When creating your SKU system, you should be able to in great part identify the product type by your SKU. For example, ours may be G for “girl” RMP for “romper” and 1001 for the first size variant going up to 1010 for the last size variant (understanding that we have a 10-size run).
For product locations, if your garage is your warehouse as mine used to be, it can be as simple as this: There are three rows of racks making up aisles A, B, and C with five sections in each aisle. Each rack has three shelves (1, 2, and 3), and each shelf houses five bins (1, 2, 3, 4 and 5). So, your location could be A3-2-4 which means the product is found on isle A in the third section on the second shelf in bin number four. Another tip and trick for efficiency is organizing the placement of your items to where fast moving and seasonally relevant items are clustered together in order to create less required movement and quicker fulfillment times. If you have a batch of products that you know 80% of your orders is going to contain, keep those front and center. This way they can be easily pulled together with little or no walking through your space. The items that are slower moving should be placed in locations that are the furthest away, understanding that you won't be navigating to them as often.
Now, periodically you should be performing cycle counts and this means you go down a specific aisle and count the products to ensure the inventory numbers in the system match your on hand quantity. A few things that could throw these numbers off would be customer returns and exchanges as well as damaged items that you need to remove from your inventory. All of these items can and should be reconciled on a maintained and regular basis. As you replenish your inventory, also create a method to ensure that the items that come first in are the ones that are shipped out first as well. This ensures you don't have any expiring inventory due to it being buried at the bottom of a pile.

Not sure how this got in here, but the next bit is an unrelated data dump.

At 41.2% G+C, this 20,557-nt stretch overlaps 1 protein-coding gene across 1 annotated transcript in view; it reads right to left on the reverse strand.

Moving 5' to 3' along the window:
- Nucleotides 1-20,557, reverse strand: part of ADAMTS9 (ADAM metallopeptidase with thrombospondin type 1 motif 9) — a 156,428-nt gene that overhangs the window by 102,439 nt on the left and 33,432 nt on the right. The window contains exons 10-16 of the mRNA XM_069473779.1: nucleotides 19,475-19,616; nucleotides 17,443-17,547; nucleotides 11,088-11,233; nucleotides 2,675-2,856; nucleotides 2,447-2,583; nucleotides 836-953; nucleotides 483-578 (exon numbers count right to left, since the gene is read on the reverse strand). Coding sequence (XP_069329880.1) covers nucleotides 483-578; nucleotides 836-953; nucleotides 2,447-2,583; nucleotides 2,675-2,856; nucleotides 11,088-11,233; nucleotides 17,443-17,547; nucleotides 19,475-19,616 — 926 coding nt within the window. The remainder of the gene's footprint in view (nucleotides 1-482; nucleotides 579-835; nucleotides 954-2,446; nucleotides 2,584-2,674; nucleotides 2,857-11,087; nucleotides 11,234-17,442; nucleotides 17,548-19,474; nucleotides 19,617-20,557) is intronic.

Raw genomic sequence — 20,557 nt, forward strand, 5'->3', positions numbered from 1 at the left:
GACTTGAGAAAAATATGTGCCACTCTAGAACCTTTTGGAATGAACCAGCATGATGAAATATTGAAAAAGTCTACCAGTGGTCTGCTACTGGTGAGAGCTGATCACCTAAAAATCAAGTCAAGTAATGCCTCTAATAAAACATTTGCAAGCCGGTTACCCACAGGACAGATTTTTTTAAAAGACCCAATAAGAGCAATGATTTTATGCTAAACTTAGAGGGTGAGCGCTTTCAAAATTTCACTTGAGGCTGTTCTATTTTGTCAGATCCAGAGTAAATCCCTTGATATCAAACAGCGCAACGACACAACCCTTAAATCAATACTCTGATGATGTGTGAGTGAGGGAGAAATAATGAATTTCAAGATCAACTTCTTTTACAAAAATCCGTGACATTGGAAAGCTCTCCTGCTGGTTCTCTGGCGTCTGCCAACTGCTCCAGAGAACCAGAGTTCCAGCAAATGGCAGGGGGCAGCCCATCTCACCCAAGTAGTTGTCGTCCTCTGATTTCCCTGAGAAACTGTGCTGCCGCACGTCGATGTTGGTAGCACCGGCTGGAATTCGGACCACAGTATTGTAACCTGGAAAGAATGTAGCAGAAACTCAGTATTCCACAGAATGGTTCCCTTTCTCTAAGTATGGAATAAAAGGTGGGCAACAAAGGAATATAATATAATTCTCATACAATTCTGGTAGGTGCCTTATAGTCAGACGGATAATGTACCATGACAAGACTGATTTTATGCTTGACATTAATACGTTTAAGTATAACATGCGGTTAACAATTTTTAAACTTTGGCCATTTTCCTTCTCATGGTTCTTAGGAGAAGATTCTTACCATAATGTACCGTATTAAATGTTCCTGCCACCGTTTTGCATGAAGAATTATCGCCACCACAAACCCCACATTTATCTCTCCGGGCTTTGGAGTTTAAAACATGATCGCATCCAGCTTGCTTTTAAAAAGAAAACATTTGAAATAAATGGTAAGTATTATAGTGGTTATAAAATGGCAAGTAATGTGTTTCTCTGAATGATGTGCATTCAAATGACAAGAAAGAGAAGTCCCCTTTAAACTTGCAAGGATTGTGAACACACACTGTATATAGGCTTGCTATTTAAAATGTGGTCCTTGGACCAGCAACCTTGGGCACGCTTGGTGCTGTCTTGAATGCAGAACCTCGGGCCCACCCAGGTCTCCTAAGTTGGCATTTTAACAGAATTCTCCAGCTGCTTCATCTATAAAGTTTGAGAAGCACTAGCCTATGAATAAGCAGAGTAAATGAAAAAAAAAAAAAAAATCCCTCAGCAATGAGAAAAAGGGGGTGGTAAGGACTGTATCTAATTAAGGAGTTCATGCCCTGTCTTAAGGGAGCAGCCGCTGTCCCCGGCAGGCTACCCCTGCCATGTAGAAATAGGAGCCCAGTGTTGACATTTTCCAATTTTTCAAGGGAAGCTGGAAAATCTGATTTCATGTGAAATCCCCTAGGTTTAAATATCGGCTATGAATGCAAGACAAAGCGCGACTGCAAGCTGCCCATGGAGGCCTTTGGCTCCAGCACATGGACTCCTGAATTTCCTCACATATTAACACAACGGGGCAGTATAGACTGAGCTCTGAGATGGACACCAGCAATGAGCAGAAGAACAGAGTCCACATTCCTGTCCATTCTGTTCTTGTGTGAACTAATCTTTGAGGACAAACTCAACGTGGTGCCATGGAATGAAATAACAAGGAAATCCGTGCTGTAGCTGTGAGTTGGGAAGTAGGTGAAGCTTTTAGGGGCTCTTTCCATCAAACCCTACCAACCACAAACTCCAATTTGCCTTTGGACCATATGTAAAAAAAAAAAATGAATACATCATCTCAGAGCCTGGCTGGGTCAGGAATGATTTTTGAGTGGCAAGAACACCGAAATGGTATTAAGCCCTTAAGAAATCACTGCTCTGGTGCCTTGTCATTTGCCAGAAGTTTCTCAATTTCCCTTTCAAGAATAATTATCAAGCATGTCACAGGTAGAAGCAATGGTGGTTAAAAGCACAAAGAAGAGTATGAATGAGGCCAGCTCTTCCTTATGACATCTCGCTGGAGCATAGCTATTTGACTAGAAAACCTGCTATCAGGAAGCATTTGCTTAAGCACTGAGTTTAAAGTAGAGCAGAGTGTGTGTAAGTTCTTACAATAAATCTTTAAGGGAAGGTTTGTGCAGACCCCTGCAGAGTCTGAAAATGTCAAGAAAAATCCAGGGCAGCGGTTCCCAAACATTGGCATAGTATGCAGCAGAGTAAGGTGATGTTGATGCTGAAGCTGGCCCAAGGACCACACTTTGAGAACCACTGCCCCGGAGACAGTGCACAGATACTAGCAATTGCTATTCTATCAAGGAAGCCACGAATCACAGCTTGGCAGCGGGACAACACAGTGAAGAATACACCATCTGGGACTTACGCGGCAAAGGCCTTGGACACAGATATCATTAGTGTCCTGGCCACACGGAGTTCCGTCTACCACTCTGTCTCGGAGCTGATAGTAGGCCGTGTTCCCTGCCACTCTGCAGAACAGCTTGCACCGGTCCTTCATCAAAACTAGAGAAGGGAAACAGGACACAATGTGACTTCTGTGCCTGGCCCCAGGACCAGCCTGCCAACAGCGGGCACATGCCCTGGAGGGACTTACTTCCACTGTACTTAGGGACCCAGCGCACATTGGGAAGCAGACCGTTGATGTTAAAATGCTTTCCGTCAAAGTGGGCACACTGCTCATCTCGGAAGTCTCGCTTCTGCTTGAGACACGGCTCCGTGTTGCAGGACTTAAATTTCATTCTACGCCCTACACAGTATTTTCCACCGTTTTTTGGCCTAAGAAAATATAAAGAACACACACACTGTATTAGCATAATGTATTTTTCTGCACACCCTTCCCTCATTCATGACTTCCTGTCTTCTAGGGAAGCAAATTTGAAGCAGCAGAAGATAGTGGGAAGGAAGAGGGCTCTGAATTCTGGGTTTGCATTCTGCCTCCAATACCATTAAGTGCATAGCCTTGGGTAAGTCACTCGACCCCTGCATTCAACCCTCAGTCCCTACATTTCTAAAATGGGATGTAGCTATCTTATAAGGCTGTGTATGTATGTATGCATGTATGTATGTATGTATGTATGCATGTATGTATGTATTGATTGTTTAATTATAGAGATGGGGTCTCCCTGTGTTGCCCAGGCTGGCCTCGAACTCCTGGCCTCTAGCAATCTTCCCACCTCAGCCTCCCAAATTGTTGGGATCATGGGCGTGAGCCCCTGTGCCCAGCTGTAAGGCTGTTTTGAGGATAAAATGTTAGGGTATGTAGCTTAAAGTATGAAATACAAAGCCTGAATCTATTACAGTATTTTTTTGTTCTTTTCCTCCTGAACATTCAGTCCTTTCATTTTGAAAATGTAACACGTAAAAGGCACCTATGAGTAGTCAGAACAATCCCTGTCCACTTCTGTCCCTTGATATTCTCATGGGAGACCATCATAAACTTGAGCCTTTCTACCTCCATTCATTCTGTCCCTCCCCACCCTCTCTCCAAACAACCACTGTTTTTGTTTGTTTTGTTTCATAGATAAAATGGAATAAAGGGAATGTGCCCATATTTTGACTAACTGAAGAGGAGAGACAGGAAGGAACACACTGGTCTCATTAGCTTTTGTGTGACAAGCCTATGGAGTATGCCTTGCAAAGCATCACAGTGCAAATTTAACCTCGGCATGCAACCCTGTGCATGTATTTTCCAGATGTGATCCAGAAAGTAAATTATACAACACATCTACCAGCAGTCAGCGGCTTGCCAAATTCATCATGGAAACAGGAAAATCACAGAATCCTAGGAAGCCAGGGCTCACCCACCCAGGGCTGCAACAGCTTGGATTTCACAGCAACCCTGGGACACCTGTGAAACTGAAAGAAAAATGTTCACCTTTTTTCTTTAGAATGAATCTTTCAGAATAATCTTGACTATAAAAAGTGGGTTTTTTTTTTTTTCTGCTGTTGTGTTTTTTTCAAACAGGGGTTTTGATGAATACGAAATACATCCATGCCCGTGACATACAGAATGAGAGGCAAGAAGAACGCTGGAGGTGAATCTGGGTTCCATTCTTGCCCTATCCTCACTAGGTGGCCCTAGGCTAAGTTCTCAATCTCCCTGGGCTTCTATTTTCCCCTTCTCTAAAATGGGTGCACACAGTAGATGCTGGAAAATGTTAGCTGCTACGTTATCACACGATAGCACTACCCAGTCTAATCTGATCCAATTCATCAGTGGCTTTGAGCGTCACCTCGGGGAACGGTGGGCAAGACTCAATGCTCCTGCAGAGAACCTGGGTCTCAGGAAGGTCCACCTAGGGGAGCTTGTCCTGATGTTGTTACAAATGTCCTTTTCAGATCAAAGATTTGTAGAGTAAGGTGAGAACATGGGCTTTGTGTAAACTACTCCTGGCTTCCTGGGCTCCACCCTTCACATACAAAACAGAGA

Are you still with me?? We've gone over a LOT and hopefully you'll be saving this and going back to it time and time again to reference all of these points because there is a lot here, but a couple of questions that I want you to consider:
What is the current life cycle of your customers?
When do you want to acquire a new customer and how often do you want them to reorder? For Bailey's Blossoms, we want to acquire a new customer in the infancy stage, so we have that customer for about five years, at which time we would hope to transfer them to our older girl’s line, Peyton Bre. Now our goal is for our customers to purchase with us on a quarterly basis, so we want four full inventory turns or rotations throughout the year at minimum to coincide with each season. Consider if you went to your favorite store and you walked in this month and you loved it and the next month you go and the exact same items are up, with the exact same setup is up. You probably aren’t doing much walking around again. There's a reason that websites change so frequently, and that brick and mortar locations change so frequently too.
The more rotations you have, the more effectively you can retarget your existing and past customer base. When looking to grow your business and increase your inventory turns, there are two main options. You can either sell more to your current customers or find more customers. Attempting to sell the same inventory to the same group of people will eventually exhaust and frustrate them, causing them to potentially disengage with your social groups and other contact lists. The key is the size of your pool of options. For smaller audiences and fan bases, you'll want to purchase smaller quantities of each item and a larger variety of items. In order to sell more of the same item, you need a larger amount of people to market them to.
What are the key takeaways?
Improved inventory management equals improved cashflow. Money spent on inventory is money not spent on other areas that could fuel your growth.